Philadelphia beverage tax prompts 38 percent drop in sugary drink sales
According to research from the University of Pennsylvania School of Medicine, nearly one billion fewer ounces of sugary beverages have been purchased in Philadelphia over the last year after a beverage tax was passed. This is the equivalent of 83 million cans of soda.
In 2017, Philadelphia became the second city in the country to tax sugary and artificially sweetened beverages. The 1.5 cent per ounce tax was intended to support schools, parks, and universal pre-K, with the potential to reduce the consumption of unhealthy drinks.
The investigation, which was one of the largest studies ever conducted on the effects of a beverage tax, revealed that sales of sugary and artificially sweetened beverages have dropped by 38 percent among chain food retailers across the city.
The findings provide compelling evidence that beverage taxes can effectively reduce the consumption of sugary drinks, which contribute to rising rates of obesity and diseases such as type II diabetes.
“Taxing sugar-sweetened beverages is one of the most effective policy strategies to reduce the purchase of these unhealthy drinks. It is a public health no-brainer and a policy win-win,” said study first author Dr. Christina A. Roberto. “It’s likely to improve the long-term health of Philadelphians, while generating revenue for education programs in the city of Philadelphia.”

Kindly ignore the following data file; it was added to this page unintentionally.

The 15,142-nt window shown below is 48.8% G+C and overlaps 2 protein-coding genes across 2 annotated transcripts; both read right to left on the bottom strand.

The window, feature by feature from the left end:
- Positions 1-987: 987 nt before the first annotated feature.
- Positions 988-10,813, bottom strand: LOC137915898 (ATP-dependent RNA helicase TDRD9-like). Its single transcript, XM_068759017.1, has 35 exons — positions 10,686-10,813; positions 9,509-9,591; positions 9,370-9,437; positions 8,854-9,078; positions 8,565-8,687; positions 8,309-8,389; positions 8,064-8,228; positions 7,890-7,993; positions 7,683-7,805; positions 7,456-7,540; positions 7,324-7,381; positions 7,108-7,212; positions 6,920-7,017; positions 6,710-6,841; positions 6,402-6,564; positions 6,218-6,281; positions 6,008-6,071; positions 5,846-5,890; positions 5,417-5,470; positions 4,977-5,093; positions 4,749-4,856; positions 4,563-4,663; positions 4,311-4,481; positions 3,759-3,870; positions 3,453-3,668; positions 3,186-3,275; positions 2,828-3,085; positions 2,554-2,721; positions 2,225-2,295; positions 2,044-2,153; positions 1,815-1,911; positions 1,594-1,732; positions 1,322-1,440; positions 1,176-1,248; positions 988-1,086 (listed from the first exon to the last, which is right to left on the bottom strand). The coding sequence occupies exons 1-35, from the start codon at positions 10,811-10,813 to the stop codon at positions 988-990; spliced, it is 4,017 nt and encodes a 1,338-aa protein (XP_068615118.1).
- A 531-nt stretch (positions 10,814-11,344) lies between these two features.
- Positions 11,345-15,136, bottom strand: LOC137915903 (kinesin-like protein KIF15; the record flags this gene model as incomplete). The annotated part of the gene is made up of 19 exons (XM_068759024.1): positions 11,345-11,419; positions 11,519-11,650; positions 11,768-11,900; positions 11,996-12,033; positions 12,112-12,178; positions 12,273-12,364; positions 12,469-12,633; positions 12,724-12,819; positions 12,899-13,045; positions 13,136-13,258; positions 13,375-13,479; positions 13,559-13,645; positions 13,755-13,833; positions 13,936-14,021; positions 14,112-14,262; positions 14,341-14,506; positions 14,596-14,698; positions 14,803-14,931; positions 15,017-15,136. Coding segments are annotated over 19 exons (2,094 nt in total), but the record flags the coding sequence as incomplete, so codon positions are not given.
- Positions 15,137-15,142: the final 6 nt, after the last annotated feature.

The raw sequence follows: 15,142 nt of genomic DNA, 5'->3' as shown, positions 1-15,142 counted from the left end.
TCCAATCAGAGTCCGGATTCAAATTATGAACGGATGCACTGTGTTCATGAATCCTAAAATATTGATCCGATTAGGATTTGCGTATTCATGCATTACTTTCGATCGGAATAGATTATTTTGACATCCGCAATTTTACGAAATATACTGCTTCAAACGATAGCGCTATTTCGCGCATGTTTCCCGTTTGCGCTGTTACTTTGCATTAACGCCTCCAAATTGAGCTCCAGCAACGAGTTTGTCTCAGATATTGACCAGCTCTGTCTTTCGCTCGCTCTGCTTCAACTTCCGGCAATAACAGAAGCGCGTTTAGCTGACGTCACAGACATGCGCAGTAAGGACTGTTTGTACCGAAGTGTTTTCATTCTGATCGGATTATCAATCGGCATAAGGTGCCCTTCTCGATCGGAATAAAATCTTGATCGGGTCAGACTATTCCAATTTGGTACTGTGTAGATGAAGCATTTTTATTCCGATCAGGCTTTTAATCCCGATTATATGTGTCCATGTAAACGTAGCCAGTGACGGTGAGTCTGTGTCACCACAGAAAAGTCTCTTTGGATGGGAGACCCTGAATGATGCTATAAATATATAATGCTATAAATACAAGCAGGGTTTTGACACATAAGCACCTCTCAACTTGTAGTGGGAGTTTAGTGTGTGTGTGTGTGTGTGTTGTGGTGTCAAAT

The researchers compared store-wide beverage sales data one year before and one year after the tax was implemented at 291 chain retailers. The team also accounted for stores just outside of Philadelphia to understand how many drinks were being purchased across city lines to avoid the tax.
“Philadelphia’s tax on sweetened drinks led to a huge reduction in sales of these unhealthy drinks one year after it was implemented and generated revenue for thousands of pre-k slots. That’s great news for the well-being of the people of Philly,” said Dr. Roberto.
The study is published in the journal JAMA.